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Should Colts move on from Jabaal Sheard this offseason?

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NFL: Jacksonville Jaguars at Indianapolis Colts Brian Spurlock-USA TODAY Sports

This time of year is where many teams valuate their roster in hopes of finding the right mix of talent and locker room culture with an eye to the future of their franchise. Free agency is right around the corner, the NFL Combine is just a week away, and GM Chris Ballard and Frank Reich have been scouting since the 2018 season came to a close for the NFL Draft in April.

Teams will cut aging veterans, make massive bids on available talent hitting the free agency market, and there are always those surprise cuts, or trades that tend to raise some eyebrows. The Indianapolis Colts’ roster has been injected with youth through, both, the draft and free agency under Ballard, and with the team earning a bit of a surprise playoff berth, the hopes for the near future are sky high in Indianapolis.

This brings us to looking at some possible moves ourselves throughout the roster. At first blush, Jabaal Sheard somewhat stands out as a possible candidate for this as the Colts head into the 2019 season with a continued youth movement in mind.

This is no crack on Sheard, though. He’s been one of the really good free agency pickups for the Colts under Ballard from his first free agency period.

Sheard has notched 11 sacks, over 100 total tackles, 23 tackles for loss and 27 QB hits in his first two seasons in Indy. By all accounts he is a fantastic locker room guy, earning praise from Ballard and his teammates for the leadership qualities he exerts.

Now, he’s not been that “10-sack guy” as Ballard saw him being to this point, but he’s been a massive contributor in the boxscore, as well as making life easier for his defensive colleagues as they’ve benefited from his pressures on opposing quarterbacks. Unfortunately, however, money and age become heavy factors in the future of these athletes this time of year.

First of all, Sheard has an $8M cap hit for the 2019 season which is currently the fourth highest payday for the 2019 season with the Colts. Also, he has no more dead money on his deal, and there are no real issues with deadlines on guaranteed money for the Colts to deal with.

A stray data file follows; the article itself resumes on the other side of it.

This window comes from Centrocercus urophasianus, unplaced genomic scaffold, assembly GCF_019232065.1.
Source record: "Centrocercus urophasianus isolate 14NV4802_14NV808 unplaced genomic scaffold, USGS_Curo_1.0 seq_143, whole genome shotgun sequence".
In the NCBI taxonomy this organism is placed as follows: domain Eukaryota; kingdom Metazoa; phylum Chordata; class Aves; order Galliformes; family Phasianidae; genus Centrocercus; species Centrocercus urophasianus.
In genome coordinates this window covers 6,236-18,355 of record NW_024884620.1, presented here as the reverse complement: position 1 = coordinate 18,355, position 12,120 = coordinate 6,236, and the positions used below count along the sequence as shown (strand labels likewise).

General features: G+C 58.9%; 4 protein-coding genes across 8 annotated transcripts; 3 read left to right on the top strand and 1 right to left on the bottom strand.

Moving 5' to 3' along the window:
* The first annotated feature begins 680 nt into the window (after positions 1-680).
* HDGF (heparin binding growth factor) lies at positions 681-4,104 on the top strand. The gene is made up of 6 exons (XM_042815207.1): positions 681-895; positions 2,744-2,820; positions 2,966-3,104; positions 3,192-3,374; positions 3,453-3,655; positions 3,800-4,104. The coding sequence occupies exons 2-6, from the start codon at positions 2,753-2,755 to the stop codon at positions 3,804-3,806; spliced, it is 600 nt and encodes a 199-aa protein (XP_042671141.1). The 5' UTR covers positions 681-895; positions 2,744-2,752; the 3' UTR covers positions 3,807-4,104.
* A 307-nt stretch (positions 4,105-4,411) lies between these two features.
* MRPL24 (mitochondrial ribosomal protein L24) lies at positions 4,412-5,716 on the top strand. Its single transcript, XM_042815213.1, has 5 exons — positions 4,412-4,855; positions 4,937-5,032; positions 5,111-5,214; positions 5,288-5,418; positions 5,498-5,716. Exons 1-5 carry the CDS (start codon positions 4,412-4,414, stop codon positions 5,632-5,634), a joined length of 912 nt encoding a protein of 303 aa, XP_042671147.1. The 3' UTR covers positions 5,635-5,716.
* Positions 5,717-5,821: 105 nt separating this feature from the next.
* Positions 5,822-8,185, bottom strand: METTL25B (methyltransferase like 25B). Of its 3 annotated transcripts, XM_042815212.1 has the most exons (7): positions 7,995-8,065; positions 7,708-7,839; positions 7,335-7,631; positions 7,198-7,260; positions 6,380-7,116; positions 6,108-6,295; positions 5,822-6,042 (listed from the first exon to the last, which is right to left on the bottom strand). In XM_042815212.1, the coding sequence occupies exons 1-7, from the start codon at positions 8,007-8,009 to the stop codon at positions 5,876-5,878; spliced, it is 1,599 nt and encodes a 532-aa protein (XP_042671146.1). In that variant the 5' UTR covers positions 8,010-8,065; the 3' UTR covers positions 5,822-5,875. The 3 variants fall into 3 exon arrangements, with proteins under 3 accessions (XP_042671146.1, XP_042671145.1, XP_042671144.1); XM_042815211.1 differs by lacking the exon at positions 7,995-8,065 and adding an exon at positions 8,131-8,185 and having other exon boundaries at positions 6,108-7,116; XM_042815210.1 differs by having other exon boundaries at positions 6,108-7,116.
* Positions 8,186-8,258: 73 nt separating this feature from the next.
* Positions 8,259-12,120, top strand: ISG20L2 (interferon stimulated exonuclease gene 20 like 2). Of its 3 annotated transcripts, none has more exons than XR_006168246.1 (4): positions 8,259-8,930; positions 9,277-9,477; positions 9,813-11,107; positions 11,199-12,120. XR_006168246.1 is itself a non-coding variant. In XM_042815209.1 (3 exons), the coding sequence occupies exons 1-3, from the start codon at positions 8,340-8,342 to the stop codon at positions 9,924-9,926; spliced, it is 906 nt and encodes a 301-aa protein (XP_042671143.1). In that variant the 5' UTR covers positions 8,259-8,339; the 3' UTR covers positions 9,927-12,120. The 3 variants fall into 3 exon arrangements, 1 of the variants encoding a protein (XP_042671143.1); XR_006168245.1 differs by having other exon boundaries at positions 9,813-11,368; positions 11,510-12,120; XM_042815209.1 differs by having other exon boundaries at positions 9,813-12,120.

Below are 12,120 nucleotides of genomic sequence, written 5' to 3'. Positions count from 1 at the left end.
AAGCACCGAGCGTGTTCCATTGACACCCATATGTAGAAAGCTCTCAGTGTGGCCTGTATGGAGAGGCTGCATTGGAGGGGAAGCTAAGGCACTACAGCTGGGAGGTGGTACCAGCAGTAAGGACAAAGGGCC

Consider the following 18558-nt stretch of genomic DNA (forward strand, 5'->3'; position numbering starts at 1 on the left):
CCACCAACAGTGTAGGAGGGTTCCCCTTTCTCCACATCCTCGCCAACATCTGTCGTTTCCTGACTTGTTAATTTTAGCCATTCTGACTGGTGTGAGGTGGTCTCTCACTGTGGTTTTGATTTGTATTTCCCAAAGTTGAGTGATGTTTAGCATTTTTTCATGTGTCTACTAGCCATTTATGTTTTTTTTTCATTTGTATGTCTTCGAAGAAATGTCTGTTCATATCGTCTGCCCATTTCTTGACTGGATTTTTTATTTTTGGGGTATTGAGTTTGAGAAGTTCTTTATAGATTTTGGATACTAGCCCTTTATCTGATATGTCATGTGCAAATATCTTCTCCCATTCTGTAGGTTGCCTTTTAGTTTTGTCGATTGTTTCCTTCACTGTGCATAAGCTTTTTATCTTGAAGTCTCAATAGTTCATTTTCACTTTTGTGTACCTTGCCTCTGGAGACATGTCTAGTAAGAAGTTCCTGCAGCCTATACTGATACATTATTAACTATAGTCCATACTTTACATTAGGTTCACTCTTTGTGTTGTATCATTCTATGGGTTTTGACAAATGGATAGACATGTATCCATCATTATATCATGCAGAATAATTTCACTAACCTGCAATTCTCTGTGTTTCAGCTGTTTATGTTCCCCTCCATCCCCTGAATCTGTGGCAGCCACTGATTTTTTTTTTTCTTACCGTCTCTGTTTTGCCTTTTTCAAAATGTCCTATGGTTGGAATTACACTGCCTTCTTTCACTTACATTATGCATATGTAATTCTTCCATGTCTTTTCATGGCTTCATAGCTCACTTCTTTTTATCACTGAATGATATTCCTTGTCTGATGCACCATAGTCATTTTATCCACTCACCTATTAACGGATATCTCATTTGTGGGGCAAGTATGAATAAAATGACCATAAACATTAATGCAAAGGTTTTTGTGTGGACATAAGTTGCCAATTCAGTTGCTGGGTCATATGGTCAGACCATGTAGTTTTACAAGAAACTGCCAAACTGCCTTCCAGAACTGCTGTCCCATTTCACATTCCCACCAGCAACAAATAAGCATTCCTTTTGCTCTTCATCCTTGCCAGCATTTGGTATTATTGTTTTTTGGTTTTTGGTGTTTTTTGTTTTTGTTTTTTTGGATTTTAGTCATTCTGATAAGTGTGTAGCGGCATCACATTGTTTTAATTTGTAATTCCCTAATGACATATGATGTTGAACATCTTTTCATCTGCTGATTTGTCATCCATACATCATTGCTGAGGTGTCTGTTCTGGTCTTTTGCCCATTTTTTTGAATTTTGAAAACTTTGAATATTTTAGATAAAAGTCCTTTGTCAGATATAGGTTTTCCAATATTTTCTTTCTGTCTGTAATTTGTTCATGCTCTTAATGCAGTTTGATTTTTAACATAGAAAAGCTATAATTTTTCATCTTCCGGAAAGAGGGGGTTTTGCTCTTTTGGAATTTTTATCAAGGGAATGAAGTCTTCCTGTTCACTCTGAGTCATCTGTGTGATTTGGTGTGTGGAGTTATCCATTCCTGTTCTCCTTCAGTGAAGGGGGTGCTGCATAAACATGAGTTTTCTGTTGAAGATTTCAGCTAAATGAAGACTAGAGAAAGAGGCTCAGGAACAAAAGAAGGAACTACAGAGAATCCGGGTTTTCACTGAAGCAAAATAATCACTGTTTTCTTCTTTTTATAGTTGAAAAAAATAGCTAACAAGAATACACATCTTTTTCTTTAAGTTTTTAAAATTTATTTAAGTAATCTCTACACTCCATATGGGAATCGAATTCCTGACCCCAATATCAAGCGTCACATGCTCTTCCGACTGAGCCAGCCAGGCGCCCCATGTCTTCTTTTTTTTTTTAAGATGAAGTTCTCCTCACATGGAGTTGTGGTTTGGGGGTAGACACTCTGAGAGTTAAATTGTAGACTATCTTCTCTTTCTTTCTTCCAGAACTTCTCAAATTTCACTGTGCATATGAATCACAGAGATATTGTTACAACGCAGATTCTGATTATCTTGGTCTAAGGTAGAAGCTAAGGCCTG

Thus, there’s no real hurry for the Colts to move him if they choose to, but it doesn’t make it any more difficult for them to either.

Next, Sheard is in the final year of his 3-year deal with the Colts in 2019. Sheard will also be 30 for the 2019 season, which isn’t a major issue per se, but it wouldn’t seem that any sort of an extension would be coming, and it seems reasonable to assume that he may not even be able to meet his production from the past two seasons going forward. Again, it’s just a numbers game at this point in his career.

The Colts could potentially trade him for a late-round pick to a team needing that extra piece, or they could simply cut him like they did with John Simon and Johnathan Hankins last season and allow him to find a team on his own.

The Colts don’t NEED the money by any means, as they already have well over $100M at their disposal, but they also have some young pieces that they probably want to get more experience in their youth.

It’s possible that Tyquan Lewis is a guy that they envision working on the edge despite his potential impact from the interior. Kemoko Turay isn’t nearly the same build, but they have very high hopes for his future. Jihad Ward impressed last season and, though he’s set to become a free agent, it’d make a lot of sense to bring him back as a rotational piece next year.

Additionally, guys like Preston Smith, Trey Flowers or Frank Clark — just to name a few — may end up being available in free agency, and they could easily be a team targeting more youth at defensive end through the draft this year.

Look, keeping Sheard around isn’t a bad idea either, so this isn’t something definitive that SHOULD be done by any stretch. The Colts could just as easily see Sheard as a necessary piece to assist in forming the culture and use what he offers to ensure the depth of the team.

But, with the examples above from just a year ago, we know that Ballard will attempt to infuse youth as soon as he feels the roster can handle it, and he will try to get this team as competitive as possible, as soon as possible.

If at some point Ballard gets the itch, I wouldn’t be a bit surprised to see this very situation arise giving another player a starting opportunity for the up-and-coming Colts’ defense.